The next section starts out with the company comments about the study. The key data here is the safety section. With RNAi studies, the drugs are taken once every 3 months or 4 times a year. About 15.6% of patients have serious side effects from these chronic therapies. This is where permanent gene editing can compete. There is going to be a percentage of patients who don't want to deal with the side effects they feel every time they have to administer an RNAi injection. Where they might have trouble competing is on acceptance by insurers. The RNAi product in this space costs upward of $460,000 per year to treat a patient. They would have to demonstrate long term efficacy to show insurers they have a cost benefit. I suspect these treatments will be around $2 million per patient.
Overall, this data is very encouraging as it shows biomarker data that is superior to current treatments and a safety profile that is safer than the current treatments. It's going to take a lot more data before we know for sure that this therapy will be competitive with RNAi. It needs to hold efficacy and safety to be competitive.
NTLA-2002 Phase 1 Data
Link to the original data pdf so you can follow along NTLA-2002 Phase 1 Data
As usual, the press release starts with a set of bullet statements that are designed to highlight key data points in the clinical trial. These statements tell us there were robust levels of kallikrein knockdown along with a reduction in HAE attacks. The rate of attacks in these patients were reduced which increased their time they are able to live without experiencing another attack. Some of them went up to 10.6 months without another attack after treatment. It also tells us it was well tolerated. Now we should confirm all these claims by looking at the actual data below.
They use a nice chart to lay out the dose cohorts with a 25 mg, 50 mg and 75 mg cohort. It seems by these numbers the first dose has the longest follow up of 32 weeks while dose 2 has only 22 days and 75 mg had 16 weeks. Based on that timeline, the middle dose of 50 mg was started last. Each dose saw an increase in kallikrein reduction with 64%, 81% and 92% respectively. That is impressive at the higher doses. If they can hold upward of 81% to 92% reduction, I think they got a winner here for this therapy.
The next section of the data is a chart of the HAE attack rates. HAE patients go through attacks that look very much like anaphylaxis attacks, but they don't respond to Epipens. They can be very dangerous and life threatening. Any good level of sustained reduction in these attacks would be a huge win. Ideally, we would like to see them completely eliminate the attacks after treatment. The data is too early to determine that. So far, we have about an 89% reduction in the rate of attack after the treatment. This will be the key data that we need to see a longer term follow up on. If they can continue to get prolonged reduction of attack rates of 89% or more, then they are a big winner.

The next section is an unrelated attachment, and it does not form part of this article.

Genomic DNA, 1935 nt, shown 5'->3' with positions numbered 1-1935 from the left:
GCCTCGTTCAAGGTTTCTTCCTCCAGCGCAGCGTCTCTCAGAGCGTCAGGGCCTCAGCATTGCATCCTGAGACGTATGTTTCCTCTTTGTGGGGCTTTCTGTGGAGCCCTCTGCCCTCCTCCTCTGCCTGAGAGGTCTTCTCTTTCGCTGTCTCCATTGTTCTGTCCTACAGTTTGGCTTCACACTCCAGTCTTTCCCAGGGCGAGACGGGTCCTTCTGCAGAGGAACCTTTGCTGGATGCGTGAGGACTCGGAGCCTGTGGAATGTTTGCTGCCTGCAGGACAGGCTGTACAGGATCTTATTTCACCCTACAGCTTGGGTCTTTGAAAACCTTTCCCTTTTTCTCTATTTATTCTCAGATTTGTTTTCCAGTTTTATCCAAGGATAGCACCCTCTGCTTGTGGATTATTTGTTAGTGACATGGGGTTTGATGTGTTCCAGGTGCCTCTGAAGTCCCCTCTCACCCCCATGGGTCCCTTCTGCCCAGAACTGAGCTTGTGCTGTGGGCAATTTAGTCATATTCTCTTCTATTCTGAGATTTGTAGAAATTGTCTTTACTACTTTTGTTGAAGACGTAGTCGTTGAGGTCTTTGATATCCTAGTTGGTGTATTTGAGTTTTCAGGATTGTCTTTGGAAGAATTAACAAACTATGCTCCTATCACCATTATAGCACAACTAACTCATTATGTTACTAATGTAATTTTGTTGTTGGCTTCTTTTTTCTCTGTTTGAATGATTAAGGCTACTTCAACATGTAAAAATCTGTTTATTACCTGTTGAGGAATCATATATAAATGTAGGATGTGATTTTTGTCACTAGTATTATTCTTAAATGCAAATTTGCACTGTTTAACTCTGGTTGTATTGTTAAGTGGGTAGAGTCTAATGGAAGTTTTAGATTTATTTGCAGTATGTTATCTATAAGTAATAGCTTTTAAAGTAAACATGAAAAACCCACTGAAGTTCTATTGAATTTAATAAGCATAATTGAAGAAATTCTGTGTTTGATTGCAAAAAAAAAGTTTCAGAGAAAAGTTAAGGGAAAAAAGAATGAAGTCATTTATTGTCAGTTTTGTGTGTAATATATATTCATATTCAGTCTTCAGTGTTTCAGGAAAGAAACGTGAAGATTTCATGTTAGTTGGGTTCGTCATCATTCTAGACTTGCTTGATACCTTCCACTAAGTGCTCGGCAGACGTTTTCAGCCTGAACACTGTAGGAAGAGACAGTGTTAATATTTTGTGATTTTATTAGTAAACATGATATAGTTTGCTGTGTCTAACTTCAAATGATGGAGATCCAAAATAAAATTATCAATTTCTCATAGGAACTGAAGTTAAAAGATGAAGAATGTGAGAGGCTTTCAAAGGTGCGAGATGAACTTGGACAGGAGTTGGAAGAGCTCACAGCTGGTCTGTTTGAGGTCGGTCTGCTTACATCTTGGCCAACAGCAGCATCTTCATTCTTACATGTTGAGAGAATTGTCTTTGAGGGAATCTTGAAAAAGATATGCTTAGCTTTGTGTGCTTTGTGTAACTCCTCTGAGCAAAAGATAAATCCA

The last section of the press release is about safety. This therapy looks very clean with mostly grade 1 events which are considered mild. No grade 3 event as to date which would be considered serious. With clean safety and long term durability they provide a strong benefit to patients.
Exa-cel Phase 1/2 Data
Link to the original data word document so you can follow along Exa-cel Phase 1/2 Data
I cut off the bullet statements at the top as I wanted to capture the patient cohorts for this trial in one screen capture. This data was presented at EHA and was a combination of patients from all 3 clinical trials. It covers both Transfusion Dependent Thalassemia and Sickle Cell Disease.
The data included 44 patients with TDT, of which, 26 of them were beta-zero/beta-zero subtypes. This is important as these patients are the worst genotype of the disease. The data from Bluebird helped patients with non beta-zero/beta-zero genotypes. They only worked best in the less severe patients. The Exa-cel data clearly shows that it works equally well across both severe and milder patients. Of the 44 patients, 42 of them were completely transfusion independent. Only 2 did not reach full independence from transfusion, but they were reduced by 75% and 89%. The level of Hemoglobin maintained by these patients was greater than 11 g/dl. That is just below the normal range, but well above the level at which transfusion would be required. Typically below 9 g/dl will require transfusion. This looks like a very effective treatment. I would go as far as calling it a functional cure for TDT.
The data included 31 patients with Sickle Cell Disease. The key is the Vaso-occlusive Crisis. These are sickling attacks that are extremely painful and potentially life threatening. The average was 3.9 attacks per year before the therapy and none after the therapy. They maintained the VOC free state for up to 32.3 months. The level of Fetal Hemoglobin expression was 40%. This is lower than the 50% or more needed to completely avoid the VOC crisis as carriers are 50% and they are relatively disease free. They can have some symptoms under extreme circumstances. This means we could see some relapse of the VOC crisis for these patients over time. There is room here for newer therapies to push across the 50% threshold and offer a sure winner.